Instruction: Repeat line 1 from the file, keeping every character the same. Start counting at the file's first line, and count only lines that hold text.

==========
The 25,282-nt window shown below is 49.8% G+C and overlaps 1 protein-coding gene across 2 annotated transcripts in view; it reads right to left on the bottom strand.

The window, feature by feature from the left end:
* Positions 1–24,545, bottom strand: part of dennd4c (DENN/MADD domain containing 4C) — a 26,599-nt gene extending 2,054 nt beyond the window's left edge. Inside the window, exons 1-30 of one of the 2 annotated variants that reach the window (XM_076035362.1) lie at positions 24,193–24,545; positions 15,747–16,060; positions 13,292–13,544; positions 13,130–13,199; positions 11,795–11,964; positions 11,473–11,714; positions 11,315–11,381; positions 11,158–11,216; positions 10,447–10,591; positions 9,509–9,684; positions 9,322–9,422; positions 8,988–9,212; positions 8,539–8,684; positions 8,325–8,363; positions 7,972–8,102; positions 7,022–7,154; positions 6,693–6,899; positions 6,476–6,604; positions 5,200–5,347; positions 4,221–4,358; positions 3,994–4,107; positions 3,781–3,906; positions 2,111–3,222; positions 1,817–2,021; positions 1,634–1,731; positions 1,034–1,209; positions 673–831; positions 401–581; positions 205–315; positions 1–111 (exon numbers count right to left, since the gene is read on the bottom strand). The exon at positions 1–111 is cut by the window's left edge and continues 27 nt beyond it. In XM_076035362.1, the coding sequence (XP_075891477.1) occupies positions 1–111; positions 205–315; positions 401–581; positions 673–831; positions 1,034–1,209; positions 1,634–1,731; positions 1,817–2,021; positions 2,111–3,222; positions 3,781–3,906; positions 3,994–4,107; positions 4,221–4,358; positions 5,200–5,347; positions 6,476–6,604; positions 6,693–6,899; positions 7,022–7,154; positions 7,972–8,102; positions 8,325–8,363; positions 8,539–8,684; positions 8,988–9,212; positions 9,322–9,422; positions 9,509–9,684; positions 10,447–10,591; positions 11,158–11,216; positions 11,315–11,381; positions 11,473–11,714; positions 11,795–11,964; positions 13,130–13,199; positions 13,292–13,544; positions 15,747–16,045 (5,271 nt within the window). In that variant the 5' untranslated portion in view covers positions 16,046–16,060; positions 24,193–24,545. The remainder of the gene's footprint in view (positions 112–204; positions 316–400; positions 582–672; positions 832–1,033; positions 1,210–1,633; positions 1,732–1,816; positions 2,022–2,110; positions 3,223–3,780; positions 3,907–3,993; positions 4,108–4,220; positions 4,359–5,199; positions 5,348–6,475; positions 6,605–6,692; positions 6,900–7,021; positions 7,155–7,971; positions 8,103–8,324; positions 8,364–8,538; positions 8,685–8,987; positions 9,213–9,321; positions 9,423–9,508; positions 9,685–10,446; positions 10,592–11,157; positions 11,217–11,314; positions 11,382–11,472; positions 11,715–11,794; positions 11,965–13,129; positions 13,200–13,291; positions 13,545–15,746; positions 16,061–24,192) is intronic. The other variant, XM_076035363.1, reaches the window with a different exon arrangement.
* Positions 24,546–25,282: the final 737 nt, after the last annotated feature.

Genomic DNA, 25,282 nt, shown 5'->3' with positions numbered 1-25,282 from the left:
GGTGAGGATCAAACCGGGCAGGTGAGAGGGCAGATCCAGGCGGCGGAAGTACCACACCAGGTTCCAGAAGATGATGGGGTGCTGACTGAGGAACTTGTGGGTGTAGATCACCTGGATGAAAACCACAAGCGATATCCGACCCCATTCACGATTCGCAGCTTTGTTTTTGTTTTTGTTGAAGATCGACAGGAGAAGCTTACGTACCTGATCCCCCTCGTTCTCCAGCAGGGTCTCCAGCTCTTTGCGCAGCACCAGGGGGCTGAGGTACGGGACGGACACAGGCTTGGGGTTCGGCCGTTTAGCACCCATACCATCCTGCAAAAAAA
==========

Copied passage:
The 25,282-nt window shown below is 49.8% G+C and overlaps 1 protein-coding gene across 2 annotated transcripts in view; it reads right to left on the bottom strand.